• In an attempt to simplify, we may use the same ration (and pasture counts as a ration) for two management groups. The ration may indeed be over-formulated for one group, but the net value of simplifying outweighs the downside of over-formulating for the other group

Grouping rations - this philosophy relates to the three presented so far, but especially to simplify. The approach can be used on pasture or for TMR rations with success. Again, the point here is to avoid unnecessary management groups on pasture, or unnecessary trips with the mixer (or other stored feeds) in confinement. The dairy industry did a great job of this a decade or so ago after it first embraced TMR feeding. One often heard discussions about 'high' and 'low' and 'dry' group rations. Many have likely gone too far from this and have now simplified too much to the detriment of the cows. The key in this type of grouping is identifying groups with similar needs on paper and managing by body condition score (BCS) and rates of gain, versus the ration specifications per se . In other words, this is based on animal husbandry, not blind adherence to tables and formulations, and the willingness to re-group as needed.

For example:

  • Thin mature cows and growing heifers (first and second calvers) might form a group, and mature cows in BCS 3.0 or higher another one for winter feeding
  • Grazing together May-calved lactating cows, their calves and growing heifers (everything but the bulls) in late spring and early summer.
  • Keeping in mind I am a beef and sheep nutritionist, I have advocated on several combined beef and sheep operations that rams and bulls can be fed/grazed together. Breeding females of both species too. Imagine that, big and little ruminants getting along! Don't allow species to limit your thinking.

Herd of standing beef cows on pasture.

Figure 2. Pasture is an excellent example of simplicity in beef production .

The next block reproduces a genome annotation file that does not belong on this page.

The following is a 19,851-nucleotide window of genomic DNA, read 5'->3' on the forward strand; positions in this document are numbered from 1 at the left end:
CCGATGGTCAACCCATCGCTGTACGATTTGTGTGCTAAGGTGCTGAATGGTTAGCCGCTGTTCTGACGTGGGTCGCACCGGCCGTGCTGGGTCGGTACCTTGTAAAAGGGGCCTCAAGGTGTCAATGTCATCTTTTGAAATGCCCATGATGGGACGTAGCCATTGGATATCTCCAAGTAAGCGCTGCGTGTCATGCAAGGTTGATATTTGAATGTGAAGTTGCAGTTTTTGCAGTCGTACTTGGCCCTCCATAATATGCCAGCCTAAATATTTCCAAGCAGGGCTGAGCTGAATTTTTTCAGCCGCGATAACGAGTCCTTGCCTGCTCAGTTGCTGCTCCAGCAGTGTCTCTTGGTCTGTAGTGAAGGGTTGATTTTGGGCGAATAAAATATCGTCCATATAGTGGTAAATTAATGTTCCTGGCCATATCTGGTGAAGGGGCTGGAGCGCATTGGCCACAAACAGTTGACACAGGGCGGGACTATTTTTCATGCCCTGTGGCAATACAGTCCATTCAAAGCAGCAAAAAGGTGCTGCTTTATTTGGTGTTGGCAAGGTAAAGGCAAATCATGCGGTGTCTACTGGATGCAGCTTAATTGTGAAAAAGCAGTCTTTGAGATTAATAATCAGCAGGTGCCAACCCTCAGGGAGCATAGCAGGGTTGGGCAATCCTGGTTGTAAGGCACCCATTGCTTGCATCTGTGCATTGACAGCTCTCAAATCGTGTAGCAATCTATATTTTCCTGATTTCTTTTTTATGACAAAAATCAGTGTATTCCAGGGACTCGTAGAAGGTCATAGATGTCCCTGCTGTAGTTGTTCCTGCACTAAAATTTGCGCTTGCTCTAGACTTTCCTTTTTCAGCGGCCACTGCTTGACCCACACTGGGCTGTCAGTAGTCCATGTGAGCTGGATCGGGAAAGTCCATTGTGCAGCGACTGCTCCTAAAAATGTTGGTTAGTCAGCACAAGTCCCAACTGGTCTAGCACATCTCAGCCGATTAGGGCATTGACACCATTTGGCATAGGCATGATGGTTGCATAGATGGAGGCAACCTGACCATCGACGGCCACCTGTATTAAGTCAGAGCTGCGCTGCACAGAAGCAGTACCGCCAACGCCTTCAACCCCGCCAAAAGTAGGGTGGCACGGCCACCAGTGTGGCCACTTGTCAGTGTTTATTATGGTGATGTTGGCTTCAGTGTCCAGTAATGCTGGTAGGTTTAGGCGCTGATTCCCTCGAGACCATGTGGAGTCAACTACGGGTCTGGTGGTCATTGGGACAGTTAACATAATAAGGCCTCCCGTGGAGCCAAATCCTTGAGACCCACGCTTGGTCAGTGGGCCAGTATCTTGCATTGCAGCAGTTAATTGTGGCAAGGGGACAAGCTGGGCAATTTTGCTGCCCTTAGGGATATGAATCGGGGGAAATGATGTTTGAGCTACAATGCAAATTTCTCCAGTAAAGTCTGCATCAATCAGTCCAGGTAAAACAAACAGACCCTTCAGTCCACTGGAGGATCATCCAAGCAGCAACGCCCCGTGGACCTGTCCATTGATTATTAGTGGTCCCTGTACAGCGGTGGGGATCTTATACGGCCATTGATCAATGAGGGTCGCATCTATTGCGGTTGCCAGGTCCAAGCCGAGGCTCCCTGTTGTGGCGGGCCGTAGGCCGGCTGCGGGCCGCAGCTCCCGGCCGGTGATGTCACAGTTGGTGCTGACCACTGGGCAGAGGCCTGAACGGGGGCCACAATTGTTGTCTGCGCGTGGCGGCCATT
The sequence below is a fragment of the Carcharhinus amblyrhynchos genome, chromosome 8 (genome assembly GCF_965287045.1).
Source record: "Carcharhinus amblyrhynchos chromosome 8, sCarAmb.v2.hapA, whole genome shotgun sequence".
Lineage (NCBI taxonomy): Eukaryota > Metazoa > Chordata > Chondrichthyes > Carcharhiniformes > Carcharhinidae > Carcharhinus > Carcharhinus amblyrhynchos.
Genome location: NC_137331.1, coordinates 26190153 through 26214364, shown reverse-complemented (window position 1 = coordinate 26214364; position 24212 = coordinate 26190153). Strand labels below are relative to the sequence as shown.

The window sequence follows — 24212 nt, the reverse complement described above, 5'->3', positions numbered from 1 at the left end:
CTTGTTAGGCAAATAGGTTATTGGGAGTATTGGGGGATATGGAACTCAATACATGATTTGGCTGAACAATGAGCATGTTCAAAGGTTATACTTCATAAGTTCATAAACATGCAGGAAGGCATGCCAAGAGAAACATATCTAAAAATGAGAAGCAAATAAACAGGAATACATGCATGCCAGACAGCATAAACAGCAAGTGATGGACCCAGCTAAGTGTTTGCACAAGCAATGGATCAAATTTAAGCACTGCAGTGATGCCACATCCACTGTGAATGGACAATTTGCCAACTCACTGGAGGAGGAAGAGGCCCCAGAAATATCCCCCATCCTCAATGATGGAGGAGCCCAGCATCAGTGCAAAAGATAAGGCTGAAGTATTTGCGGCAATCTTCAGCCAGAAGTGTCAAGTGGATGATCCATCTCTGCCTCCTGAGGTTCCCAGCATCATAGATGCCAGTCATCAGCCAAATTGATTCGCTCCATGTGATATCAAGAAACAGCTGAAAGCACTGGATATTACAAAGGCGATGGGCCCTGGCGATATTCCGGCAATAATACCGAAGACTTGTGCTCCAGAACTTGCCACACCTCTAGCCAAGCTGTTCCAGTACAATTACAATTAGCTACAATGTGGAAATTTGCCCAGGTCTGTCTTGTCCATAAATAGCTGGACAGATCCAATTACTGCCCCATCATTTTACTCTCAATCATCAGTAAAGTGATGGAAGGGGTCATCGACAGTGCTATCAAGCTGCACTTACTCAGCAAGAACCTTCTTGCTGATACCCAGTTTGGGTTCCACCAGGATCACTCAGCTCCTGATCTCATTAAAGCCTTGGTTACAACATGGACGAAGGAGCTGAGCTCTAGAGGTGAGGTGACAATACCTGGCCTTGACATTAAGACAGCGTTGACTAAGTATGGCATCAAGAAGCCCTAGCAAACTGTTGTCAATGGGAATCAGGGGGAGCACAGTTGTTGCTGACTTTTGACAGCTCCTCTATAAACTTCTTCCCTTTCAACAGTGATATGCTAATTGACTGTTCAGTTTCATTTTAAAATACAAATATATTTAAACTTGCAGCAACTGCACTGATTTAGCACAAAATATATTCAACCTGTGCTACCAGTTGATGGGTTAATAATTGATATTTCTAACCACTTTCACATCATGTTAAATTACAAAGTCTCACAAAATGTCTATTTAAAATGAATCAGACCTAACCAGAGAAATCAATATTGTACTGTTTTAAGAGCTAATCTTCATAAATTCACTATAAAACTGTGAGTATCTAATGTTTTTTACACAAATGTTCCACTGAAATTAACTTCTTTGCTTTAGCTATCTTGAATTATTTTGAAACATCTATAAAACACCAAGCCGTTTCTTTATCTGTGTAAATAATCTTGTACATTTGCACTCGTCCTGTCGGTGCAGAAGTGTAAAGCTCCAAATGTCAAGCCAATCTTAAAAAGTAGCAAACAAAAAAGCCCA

Beef Cow = Buffer - Likely one of the most profound assets the beef industry has going for it is the ability of the mature cow to withstand a wide variety of conditions, feeds, climates, production systems and managers. She is the finest buffer in agriculture! This buffering capacity can be used to mitigate not only climate and management, but also nutrition. That way the nutrition program can be stair-stepped, rather than needing to match an infinitely complicated curve. She can use body reserves to address short-term challenges in each energy, protein and minerals which are reflected in BCS, muscling and bone/tissue/plasma mineral fluxes respectively. Provided she is healthy, the beef cow never needs a perfect ration. She will build and use body fat, protein and minerals as needed.

Philosophy and Beef Cow Nutrition

The concepts of simplifying, reducing over-formulation, strategic over-formulation, ration grouping and the buffering ability of the beef cow have shaped all my technical thinking on ruminant nutrition. They guide me in the projects I take on, the advice I give and why I see the beef cow and beef industry as special. Used in combination and with good judgment, the idea is that these 5 philosophies can improve the life and profitability of the farmer, and enhance the well-being of the beef herd. It's okay to let farming and philosophy mix and allow differing perspectives to mingle in finding the best solution for you!

1 lively but meaningless activity

2 in itself

3 to lessen in force or intensity; to make less severe

4 William of Ockham (1287-1347, an English Franciscan friar, scholastic philosopher and theologian) stated in his principle of economy "Frustra fit per plura quod potest fieri per paucior" or "It is futile to do with more things that which can be done with fewer". Pasture is an excellent example of this in beef production, and it meets the 'simplify' test when done correctly.